Byron York: Media bias on display in treatment of prexy books

| May 29 2012
Christopher Cook

Back in 2004, Newsweek’s Evan Thomas said that media bias for Kerry-Edwards was probably worth about 15 points. (A few months later, he desperately tried to walk that cat backwards . . . probably because he had stopped getting invited to cocktail parties. People who let the cat out of the bag usually aren’t too popular.)

Frankly, I think that 15 points is a conservative estimate.

This is a conservative country. The people, in spite of 100 years of battering by statism, Keynesianism, and redistributionism, still have conservative impulses. Our Founding principles are still in our nation’s collective psyche.

Add to that the fact that the left’s ideas do not work. Time and time again, they fail. But they keep being deployed as solutions because virtually no one in the information dissemination complex (media, academia, entertainment) ever does anything but praise the brilliance of these ideas. So the people rarely hear alternatives, and they rarely hear the clear data refuting the effectiveness of these “solutions” to society’s difficulties.

They also rarely hear much about the personal failings of persons of the left. Since we’re on Kerry-Edwards . . .

John “Christmas in Cambodia” Kerry is a pathological liar whose record in the Senate in 2004 was to the left of Ted Kennedy’s. John Edwards . . . well, what can you say about John Edwards? We sure have learned a lot about him over the last few years, including that he makes sleaze look good by comparison. The media’s gentle treatment of these two in 2004 was dwarfed only by their sycophantic perma-hagiography of BarackObama in 2008.

Fifteen points is definitely on the low end.

Byron York covers another example (there are so many) of how the media treats things that hurt (and help) Republican and Democratic candidates far differently.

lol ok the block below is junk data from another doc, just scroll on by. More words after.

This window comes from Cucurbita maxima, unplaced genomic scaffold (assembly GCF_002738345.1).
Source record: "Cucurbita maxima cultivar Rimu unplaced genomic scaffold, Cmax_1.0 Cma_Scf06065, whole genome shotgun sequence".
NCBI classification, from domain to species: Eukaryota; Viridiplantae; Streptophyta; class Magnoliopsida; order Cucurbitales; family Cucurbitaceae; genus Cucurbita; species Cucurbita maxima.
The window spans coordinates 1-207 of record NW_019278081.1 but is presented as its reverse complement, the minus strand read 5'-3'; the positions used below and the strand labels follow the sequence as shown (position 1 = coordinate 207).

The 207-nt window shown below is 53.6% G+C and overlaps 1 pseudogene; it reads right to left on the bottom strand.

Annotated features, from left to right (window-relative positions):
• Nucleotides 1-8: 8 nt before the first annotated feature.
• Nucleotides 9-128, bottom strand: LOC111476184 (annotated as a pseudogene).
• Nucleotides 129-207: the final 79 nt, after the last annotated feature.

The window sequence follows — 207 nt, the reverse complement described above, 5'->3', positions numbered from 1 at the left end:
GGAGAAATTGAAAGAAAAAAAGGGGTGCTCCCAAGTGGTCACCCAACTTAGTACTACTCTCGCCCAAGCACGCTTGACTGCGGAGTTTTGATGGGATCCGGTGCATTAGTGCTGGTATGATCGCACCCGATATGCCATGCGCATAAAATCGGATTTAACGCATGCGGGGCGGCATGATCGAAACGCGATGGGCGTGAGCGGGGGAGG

Not all campaign books are treated equally. Just look at Edward Klein and J.H. Hatfield.
Klein, of course, is the author of the new book “The Amateur: Barack Obama in the White House.” Hatfield, now dead and forgotten, wrote a book about George W. Bush, “Fortunate Son,” during the 2000 presidential contest.
Klein’s book, which debuted in early May, has been mostly ignored by large media organizations (although not by the book-buying public, which has put it at the top of next week’s best-seller list). Hatfield’s book, on the other hand, rocked a presidential campaign — before crashing and burning on its own dishonesty and its author’s criminal record.
“Fortunate Son” attracted attention because it reported that Bush, then the leading contender for the Republican presidential nomination, had been arrested for possessing cocaine when he was 26 years old. Hatfield wrote that Bush’s father, the future President George H.W. Bush, used his influence to cover up the incident.

Hatfield’s book was discredited and he went on to commit suicide, but the damage was already done. A fake story was out there, having been gleefully perpetuated by the media’s treatment of it. Meanwhile, the media ignores or vilifies Klein’s book, in spite of the fact that . . .

Klein’s book reports that in the spring of 2008, in the middle of the presidential campaign and in the heat of the controversy over Rev. Jeremiah Wright’s incendiary sermons, a very close friend of Barack Obama’s offered Wright a payoff if Wright would remain silent until after the November election.
The source of the story is Jeremiah Wright himself. Wright told it, in his own words, in a nearly three-hour recorded interview with Klein. (The author gave the audio of the entire interview to me, as well as to other reporters who asked.)

Jeremiah Wright, on the record, with a revelation like that. Imagine if it were a Republican and the pastor in question were, I don’t know, say, Rick Warren.

If you can’t say, with surety, that the media would be treating it entirely differently, then you really haven’t been paying much attention over the last few decades.

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